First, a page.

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EEOICPA & RECA Attorneys

Stephens & Stephens has obtained over $60 million through the Radiation Exposure Compensation Act and the Energy Employees Occupation Illness Compensation Act for our clients

Gloria ReynoldsGloria Reynolds
04:16 30 Mar 24
Stephens & Stephens was very helpful in getting my claim processed and helping me in getting my settlement, staff was knowledgeable and professional and very kind if I call and needed to ask a question they would call me back within a timely manner. Thank you so much for your help .Continue to be blessed Gloria
Dee GodfreyDee Godfrey
18:49 12 Mar 24
I was astounded with the service I received from Mr. Hugh Stephens in regard to my husband's compensation claim. He was not only efficient, but also compassionate, and communicated clearly and frequently. Because of his outstanding efforts and expertise, I, who am now a grieving widow, am unexpectedly stabile and secure. I had little to do. He did all the heavy lifting. I'm so very grateful for his help. I'll always remember not only his professionalism, but also his kindness.
Audrey OgletreeAudrey Ogletree
22:19 09 Mar 24
From: Laurence OgletreeI received good assistance from Stephens & Stephens in submitting the recent claim for increased impairment benefits from the Energy Workers program.
Randy MooreRandy Moore
14:48 07 Mar 24
I was a machinist at Honeywell F.M.&T.and developed bilateral tinnitus and bilateral sensorineural hearing loss. They helped me file a claim with EEOICPA in 2017. Stephen’s & Stephen’s was very good to work with, they take care of all the paperwork and help with any paperwork I receive from the Department of Labor. They stay on top of things helping with scheduling impairment reviews etc.I feel that without their help this would have been a very overwhelming process.I plan on still using them if any other illnesses occur due to my employment with Honeywell.
Mike DauzatMike Dauzat
15:54 02 Mar 24
I highly recommend Stevens and Stevens. Hugh Stevens and his staff are very professional and very friendly. They're extremely good at making sure you get the full amount of money you deserve. If you need a DOL lawyer, I highly recommend this team. I can't be more happy that I picked Stevens and Stevens.
Mary YbarraMary Ybarra
01:33 27 Feb 24
Stephen’s and Stephen’s has kept fight for my dad. Now they are fight for my mom. They are on top of things and I would recommend them to anyone who needs help and guidance with the Uranium mines.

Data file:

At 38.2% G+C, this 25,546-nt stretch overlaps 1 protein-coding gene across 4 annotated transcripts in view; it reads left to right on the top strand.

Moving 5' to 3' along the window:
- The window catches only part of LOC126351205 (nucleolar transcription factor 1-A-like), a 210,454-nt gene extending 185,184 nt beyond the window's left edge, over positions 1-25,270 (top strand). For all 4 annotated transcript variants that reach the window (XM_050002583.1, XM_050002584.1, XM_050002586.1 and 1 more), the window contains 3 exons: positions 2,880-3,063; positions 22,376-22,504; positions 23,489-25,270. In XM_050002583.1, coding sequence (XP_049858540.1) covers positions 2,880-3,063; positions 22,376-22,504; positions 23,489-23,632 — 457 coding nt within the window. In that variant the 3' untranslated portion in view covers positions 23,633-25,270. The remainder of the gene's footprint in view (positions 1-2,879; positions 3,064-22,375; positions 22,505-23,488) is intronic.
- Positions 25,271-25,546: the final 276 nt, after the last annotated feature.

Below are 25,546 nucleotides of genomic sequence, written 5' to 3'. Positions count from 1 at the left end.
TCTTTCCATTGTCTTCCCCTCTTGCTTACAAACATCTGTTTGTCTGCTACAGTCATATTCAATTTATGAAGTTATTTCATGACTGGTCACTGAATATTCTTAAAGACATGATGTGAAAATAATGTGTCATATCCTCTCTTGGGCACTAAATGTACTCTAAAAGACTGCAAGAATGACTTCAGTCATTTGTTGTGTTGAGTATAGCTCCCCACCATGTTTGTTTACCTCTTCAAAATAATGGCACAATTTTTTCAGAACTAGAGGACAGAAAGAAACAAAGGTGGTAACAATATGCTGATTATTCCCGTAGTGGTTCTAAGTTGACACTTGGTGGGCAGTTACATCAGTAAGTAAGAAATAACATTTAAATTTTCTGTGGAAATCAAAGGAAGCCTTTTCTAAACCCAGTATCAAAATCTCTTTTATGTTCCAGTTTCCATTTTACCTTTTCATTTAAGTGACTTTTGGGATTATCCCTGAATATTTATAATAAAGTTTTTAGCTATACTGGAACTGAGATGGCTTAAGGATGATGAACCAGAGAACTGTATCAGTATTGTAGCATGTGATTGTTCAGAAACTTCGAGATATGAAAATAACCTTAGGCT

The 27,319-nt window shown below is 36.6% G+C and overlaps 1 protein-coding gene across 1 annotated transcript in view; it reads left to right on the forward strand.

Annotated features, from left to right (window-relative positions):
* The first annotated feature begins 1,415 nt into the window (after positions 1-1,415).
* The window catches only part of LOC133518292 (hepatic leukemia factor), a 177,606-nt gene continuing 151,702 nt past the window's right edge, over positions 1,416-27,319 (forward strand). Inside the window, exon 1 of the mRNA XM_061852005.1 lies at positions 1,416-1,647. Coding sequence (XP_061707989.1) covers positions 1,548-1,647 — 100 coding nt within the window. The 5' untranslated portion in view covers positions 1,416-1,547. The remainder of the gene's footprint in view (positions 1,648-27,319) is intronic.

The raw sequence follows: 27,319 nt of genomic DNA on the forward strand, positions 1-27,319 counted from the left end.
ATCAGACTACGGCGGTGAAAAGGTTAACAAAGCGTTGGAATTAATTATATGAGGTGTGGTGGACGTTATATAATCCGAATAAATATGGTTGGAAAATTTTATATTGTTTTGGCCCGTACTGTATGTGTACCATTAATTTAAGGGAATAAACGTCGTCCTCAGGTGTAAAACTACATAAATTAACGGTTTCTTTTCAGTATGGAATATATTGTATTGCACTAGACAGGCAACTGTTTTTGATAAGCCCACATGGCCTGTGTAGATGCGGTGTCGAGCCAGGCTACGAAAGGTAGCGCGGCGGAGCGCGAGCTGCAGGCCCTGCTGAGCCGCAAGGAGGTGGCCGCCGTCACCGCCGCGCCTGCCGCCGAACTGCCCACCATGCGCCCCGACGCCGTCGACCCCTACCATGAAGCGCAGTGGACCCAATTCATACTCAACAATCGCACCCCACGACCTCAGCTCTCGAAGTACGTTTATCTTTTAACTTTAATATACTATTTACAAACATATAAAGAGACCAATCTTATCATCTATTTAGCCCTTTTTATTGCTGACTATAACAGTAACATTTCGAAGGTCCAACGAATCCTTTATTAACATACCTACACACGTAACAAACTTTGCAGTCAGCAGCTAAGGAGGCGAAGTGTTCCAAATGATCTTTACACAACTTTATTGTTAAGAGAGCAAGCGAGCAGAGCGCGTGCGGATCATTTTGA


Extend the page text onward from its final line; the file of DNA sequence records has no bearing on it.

Dianne HarperDianne Harper
01:02 17 Feb 24
Robert and I are very pleased with Mr. Hugh Stephens and all that he has done for us. From the first moment we spoke, we sensed that though Mr. Stephens exhibits sharp business acumen, he cares deeply about his clients and he has a huge heart.
Diane pontonDiane ponton
17:38 07 Feb 24
I tried to get others to help me with this claim, and it wasn"t until I hired Mr. Stephens that things started happening. I would recommend any one to get in touch with him . I would go to him again, if i ever needed to.
Judy LeonardJudy Leonard
22:26 06 Feb 24
I very much appreciate the successful litigation concerning my husband's Hanford work related illness. Stephens & Stephens LLP were thorough, caring, considerate, and fair during this difficult time.
Kenneth GKenneth G
18:23 03 Feb 24
Mr. Stephens was able to simplify an otherwise complicated lengthy process (DEEOIC) to file an initial claim as well as a claim for impairment benefits.
18:08 03 Feb 24
Frankie KnucFrankie Knuc
19:24 08 Jan 24
I had other attorneys hired in Cortez, Colorado and Grand Jct., Colorado to assist me with receiving my uranium claim, but they were not successful. I was advised by an employee of CNS of Stephens & Stephens, LLP good work. I contacted them & they took my case It was settled very quickly. I have been very pleased with this group & would advise others of their prompt service. I would recommend them to others. Respectfully, Frankie Knuckles
Rebecca ConsolRebecca Consol
19:57 22 Dec 23
My family used Stephen’s and Stephen’s for a settlement case. We were extremely pleased with all they did. They were very professional, easy to get a hold of, and invaluable when it came to answering questions and handling complicated Department of Labor issues and forms. They also did everything in a very timely manner. I have already recommended them to other people.